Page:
Use a Mind Map
There are many ideas, sources, and content involved in preparing a white paper, and it can be a challenge to keep track of everything. A mind map is a helpful organizational tool that helps the writer catalog and connect all of the pieces into one visual overview. The free tool FreeMind is a great way to organise your content, and it’s simple to use.
Related: Learn about better organising your ideas to serve your audience needs: How thinking small can improve your writing
White Paper Format
There is a standard document format that white papers generally follow. The order of the content is similar to other business reports, but the major difference is that the conclusion is placed at the end of the white paper. Often, you’ll see business communications like proposals and technical reports put the main conclusion at the beginning of the document. This is a way to cater to readers’ desires and their preference to receive the information as quickly as possible.
The content and research in a white paper inform the reader and continue to increase their understanding of the issue throughout the entire document. In the final section, the reader receives the solution, which is supported by all of the evidence put forth in the document.
The journey and preferences of the reader are different for white papers and business reports. The major findings follow suit. But regardless of the journey, the white paper must include informative headings and be easy to understand.
Choose an Accurate Title
A good title is crucial. The title should be enticing and indicate exactly what the reader will learn from reading the white paper.
Bland Title Example:
White paper on Law 567.8 Referencing Environmental Impact Assessments
Enticing Title Example:
The Rules Are Changing: White Paper on the Environmental Impact Assessment Legislation Proposals in 2021
It’s not necessary to include the phrase “white paper” in the title. While some audiences are looking for that type of authoritative indicator, others may shy away from valuable content simply due to the use of the term. Always consider what your audience would prefer.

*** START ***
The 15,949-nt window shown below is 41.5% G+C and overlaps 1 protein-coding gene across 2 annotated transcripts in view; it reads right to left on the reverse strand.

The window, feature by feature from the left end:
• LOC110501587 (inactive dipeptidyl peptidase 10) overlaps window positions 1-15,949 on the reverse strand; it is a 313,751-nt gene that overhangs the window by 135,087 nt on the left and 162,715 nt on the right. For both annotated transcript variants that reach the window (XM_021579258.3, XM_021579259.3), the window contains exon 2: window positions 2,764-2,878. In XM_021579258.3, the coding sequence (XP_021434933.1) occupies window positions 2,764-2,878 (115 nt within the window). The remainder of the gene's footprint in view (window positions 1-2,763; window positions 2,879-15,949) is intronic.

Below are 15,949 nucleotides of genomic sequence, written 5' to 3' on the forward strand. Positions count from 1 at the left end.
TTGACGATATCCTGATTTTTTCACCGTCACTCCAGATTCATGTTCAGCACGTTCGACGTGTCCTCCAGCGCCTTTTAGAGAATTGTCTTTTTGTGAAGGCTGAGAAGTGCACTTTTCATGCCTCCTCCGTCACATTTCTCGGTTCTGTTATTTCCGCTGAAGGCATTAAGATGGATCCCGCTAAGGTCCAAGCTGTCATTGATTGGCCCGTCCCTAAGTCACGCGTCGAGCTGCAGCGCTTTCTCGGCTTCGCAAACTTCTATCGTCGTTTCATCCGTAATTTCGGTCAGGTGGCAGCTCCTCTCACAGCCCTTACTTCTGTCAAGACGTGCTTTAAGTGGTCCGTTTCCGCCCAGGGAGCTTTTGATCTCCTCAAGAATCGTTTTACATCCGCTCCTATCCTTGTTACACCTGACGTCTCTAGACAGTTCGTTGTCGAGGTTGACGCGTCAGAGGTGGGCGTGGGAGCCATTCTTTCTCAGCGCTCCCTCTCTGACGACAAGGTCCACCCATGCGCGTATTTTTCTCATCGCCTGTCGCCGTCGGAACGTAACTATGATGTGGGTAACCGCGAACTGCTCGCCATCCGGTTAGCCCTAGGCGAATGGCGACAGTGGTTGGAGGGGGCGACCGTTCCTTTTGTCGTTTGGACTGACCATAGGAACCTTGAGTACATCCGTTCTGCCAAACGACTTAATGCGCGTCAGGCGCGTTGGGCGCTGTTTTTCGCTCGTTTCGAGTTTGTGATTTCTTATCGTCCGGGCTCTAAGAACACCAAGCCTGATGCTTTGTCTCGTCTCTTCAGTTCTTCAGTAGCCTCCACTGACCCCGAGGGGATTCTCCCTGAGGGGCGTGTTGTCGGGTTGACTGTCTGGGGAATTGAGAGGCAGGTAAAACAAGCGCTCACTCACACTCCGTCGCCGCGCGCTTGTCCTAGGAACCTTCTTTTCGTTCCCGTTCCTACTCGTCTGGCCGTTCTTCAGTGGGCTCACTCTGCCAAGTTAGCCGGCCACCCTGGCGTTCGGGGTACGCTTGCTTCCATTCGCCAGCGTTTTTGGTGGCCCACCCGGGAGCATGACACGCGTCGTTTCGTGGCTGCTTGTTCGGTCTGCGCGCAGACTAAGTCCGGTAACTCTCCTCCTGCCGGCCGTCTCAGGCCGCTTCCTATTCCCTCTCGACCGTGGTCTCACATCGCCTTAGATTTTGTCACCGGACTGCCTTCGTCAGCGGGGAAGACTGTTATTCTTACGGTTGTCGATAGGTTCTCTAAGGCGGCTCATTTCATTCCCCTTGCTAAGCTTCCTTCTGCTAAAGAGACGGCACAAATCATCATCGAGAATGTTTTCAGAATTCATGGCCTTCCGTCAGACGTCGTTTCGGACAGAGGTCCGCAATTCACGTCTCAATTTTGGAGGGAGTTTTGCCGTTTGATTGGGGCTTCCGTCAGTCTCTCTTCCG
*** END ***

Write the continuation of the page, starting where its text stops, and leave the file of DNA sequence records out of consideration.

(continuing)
The abstract is the first portion of the white paper. It offers readers a short overview of the white paper’s main points and shows the reader whether the document is relevant for them. After reading the abstract, the reader should know whether they’re “in the right place.”
Next, the problem statement identifies the issue that will be addressed within the white paper. The problem should be well-defined and contextualized so that it is understood by the reader.
The background section of a white paper provides the background information that’s needed for the audience to understand the problem and the solution. Depending on your topic and audience, the content could be technical and detailed, or it could be broad and high-level. If you complete original research for the white paper, be sure to communicate the methods.
The solution is the “ta-da” moment of the white paper, and it’s based on the preceding information. This solution is developed and argued through the use of the gathered evidence, as well as the author’s and company’s expertise.
The conclusion of a white paper summarizes its major findings. Recommendations based on the solution are also presented here.
Within the references section, you’ll need to collect and cite all of the sources that were used to develop the white paper. This adds validity to your document while also providing the reader with further research materials. Depending on the industry, you’ll need to follow either MLA or APA citation formatting rules.
It’s not a simple task to write a white paper. But if you put in sufficient time and skill, you can produce a valuable document that shares your company’s knowledge and expertise. It can contribute to the overall education and progress in your industry. Finally, a good white paper can also increase your business opportunities.